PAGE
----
Launch of Government Digital Wallet Handout To Be Delayed

The government’s plan to hand out digital money of 10,000 baht to Thai citizens is not expected to commence on February 1 of the coming year, as initially directed by Prime Minister Srettha Thavisin, Deputy Finance Minister Julapun Amornvivat said on Thursday.

The delay has been necessitated by the need for additional time to establish a robust security framework for the program.

“The prime minister’s instruction was for the handout to start by February 1, 2024. But that date will not be met,” he admitted.

“It’s because we need more time to develop a stable and secure system. We can’t compromise the security of the system just to finish the work on time,” Julapun explained.

Nevertheless, he assured that the system would be fully operational and the handouts could begin during the first quarter of the forthcoming year.

The program entails a digital handout of 10,000 baht to every Thai citizen, 16 years or older, enabling them to make purchases within a 4-kilometer boundary of their official residence over a span of six months.

However, Julapun disclosed on Wednesday that the condition concerning the 4km limit is poised for elimination.

The administration’s objective with this disbursement is to invigorate the Thai economy, aiming for an annual GDP surge of up to 5%.

Critics have cautioned that this initiative could impose a significant economic burden on the nation, demanding an anticipated 560 billion baht from the state budget.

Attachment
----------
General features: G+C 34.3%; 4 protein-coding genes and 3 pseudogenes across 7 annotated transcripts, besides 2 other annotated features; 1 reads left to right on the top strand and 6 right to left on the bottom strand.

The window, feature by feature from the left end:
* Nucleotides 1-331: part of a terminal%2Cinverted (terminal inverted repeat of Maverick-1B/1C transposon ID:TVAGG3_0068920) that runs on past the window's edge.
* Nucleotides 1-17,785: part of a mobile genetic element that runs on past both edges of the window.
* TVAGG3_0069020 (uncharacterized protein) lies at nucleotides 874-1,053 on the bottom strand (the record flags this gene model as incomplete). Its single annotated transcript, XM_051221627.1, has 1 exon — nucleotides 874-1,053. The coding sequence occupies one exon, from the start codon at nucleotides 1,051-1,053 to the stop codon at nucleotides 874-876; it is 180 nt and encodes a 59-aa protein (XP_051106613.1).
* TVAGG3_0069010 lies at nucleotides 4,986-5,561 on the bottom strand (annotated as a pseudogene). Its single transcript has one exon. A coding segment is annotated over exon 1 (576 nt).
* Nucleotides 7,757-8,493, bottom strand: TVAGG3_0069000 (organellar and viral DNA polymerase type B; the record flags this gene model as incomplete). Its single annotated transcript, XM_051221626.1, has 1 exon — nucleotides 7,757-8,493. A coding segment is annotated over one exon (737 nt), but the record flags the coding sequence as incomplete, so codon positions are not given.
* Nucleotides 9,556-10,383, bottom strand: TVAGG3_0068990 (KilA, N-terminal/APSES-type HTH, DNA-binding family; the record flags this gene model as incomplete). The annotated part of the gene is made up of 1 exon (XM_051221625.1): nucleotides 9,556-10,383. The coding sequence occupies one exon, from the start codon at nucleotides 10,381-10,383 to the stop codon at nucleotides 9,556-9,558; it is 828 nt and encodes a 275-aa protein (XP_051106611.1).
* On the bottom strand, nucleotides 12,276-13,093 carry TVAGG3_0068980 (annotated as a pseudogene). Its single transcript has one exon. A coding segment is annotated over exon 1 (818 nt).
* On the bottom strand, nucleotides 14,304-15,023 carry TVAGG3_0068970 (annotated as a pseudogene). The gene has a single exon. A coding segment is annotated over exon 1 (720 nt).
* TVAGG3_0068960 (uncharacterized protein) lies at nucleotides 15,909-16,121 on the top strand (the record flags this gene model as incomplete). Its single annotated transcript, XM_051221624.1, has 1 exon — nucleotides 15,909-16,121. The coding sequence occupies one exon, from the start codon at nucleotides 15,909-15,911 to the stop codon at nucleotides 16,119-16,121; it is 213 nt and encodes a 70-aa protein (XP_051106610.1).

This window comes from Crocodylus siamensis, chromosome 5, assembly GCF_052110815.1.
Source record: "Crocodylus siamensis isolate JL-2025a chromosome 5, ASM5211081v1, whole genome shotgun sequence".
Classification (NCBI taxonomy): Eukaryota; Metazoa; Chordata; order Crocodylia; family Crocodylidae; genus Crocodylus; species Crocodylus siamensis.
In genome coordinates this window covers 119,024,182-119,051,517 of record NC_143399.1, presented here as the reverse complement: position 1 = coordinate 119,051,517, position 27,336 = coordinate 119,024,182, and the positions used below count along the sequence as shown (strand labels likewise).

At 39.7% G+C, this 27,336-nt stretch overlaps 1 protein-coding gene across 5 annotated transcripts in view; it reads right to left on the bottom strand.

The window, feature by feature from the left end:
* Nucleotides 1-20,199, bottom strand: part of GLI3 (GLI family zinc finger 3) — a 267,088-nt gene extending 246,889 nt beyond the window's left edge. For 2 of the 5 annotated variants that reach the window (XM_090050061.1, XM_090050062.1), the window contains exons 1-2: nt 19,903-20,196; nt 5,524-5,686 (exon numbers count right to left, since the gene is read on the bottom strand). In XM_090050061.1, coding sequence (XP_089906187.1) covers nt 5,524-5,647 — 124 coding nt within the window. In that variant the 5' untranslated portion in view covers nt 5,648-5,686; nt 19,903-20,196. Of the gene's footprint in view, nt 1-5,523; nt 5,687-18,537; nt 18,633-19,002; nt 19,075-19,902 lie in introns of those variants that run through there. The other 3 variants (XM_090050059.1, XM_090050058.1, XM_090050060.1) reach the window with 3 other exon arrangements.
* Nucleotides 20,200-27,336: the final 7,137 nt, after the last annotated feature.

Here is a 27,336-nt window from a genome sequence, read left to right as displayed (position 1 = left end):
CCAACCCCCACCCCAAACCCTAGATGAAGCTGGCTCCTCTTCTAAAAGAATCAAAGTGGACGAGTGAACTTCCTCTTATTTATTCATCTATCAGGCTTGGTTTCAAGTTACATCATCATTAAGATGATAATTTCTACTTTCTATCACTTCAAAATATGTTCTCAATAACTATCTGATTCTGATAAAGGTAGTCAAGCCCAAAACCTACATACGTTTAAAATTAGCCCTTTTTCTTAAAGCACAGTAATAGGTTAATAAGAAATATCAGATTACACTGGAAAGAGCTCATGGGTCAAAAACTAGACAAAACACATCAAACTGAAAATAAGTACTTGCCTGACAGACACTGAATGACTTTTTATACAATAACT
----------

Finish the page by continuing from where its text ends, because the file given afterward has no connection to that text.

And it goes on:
Among the critics of this contentious plan are ex-governors of the Bank of Thailand, former finance ministers, and several economists and scholars.

Julapun, the leader of a governmental subcommittee in charge of overseeing the handout program, mentioned on Thursday that his team had yet to decide on the source of funding and the terms of the handouts.

He informed that the subcommittee is scheduled for another meeting the following Tuesday (October 24) and is set to present its recommendations to the committee overseeing the digital-money handouts, under the leadership of Prime Minister Srettha.

Addressing opinions that the handouts should prioritize vulnerable groups, Julapun clarified that this initiative is designed for economic stimulation, not as a social welfare measure.

“This policy is aimed at stimulating the economy, as the country’s GDP growth has been low. If the government does nothing about it, the GDP will continue to see low growth.

With this policy, we believe the GDP would expand close to 5%,” asserted the deputy finance minister.

Julapun waved off worries about potential irregularities that could taint this initiative, similar to the issues encountered with the rice-pledging scheme during Yingluck Shinawatra’s tenure.

He expressed confidence that the system currently being crafted by this administration would be robust enough to deter any form of corrupt practices.

“We are sure there will be no irregularities. But if any corruption case emerges, the government will certainly take legal action,” he said.